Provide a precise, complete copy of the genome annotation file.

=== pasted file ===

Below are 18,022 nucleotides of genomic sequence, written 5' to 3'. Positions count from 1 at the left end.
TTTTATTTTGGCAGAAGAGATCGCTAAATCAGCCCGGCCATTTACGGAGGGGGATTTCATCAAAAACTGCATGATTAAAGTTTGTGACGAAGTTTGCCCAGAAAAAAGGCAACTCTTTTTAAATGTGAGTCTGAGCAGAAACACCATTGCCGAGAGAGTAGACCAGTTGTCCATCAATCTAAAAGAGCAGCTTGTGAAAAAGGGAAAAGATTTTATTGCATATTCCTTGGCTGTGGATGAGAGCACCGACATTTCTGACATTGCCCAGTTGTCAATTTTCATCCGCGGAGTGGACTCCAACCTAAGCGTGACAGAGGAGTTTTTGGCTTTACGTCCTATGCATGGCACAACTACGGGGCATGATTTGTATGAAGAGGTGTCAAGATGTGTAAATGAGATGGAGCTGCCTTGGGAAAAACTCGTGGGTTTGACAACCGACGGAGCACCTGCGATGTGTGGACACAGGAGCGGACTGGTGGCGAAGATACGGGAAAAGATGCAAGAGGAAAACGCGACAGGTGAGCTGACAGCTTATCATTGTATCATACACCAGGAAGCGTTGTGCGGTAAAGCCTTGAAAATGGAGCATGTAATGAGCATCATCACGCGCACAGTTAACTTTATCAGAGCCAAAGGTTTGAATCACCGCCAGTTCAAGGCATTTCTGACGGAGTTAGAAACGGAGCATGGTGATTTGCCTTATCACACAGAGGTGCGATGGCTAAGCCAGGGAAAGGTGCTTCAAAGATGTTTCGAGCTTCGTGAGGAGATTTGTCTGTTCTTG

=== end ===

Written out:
Below are 18,022 nucleotides of genomic sequence, written 5' to 3'. Positions count from 1 at the left end.
TTTTATTTTGGCAGAAGAGATCGCTAAATCAGCCCGGCCATTTACGGAGGGGGATTTCATCAAAAACTGCATGATTAAAGTTTGTGACGAAGTTTGCCCAGAAAAAAGGCAACTCTTTTTAAATGTGAGTCTGAGCAGAAACACCATTGCCGAGAGAGTAGACCAGTTGTCCATCAATCTAAAAGAGCAGCTTGTGAAAAAGGGAAAAGATTTTATTGCATATTCCTTGGCTGTGGATGAGAGCACCGACATTTCTGACATTGCCCAGTTGTCAATTTTCATCCGCGGAGTGGACTCCAACCTAAGCGTGACAGAGGAGTTTTTGGCTTTACGTCCTATGCATGGCACAACTACGGGGCATGATTTGTATGAAGAGGTGTCAAGATGTGTAAATGAGATGGAGCTGCCTTGGGAAAAACTCGTGGGTTTGACAACCGACGGAGCACCTGCGATGTGTGGACACAGGAGCGGACTGGTGGCGAAGATACGGGAAAAGATGCAAGAGGAAAACGCGACAGGTGAGCTGACAGCTTATCATTGTATCATACACCAGGAAGCGTTGTGCGGTAAAGCCTTGAAAATGGAGCATGTAATGAGCATCATCACGCGCACAGTTAACTTTATCAGAGCCAAAGGTTTGAATCACCGCCAGTTCAAGGCATTTCTGACGGAGTTAGAAACGGAGCATGGTGATTTGCCTTATCACACAGAGGTGCGATGGCTAAGCCAGGGAAAGGTGCTTCAAAGATGTTTCGAGCTTCGTGAGGAGATTTGTCTGTTCTTG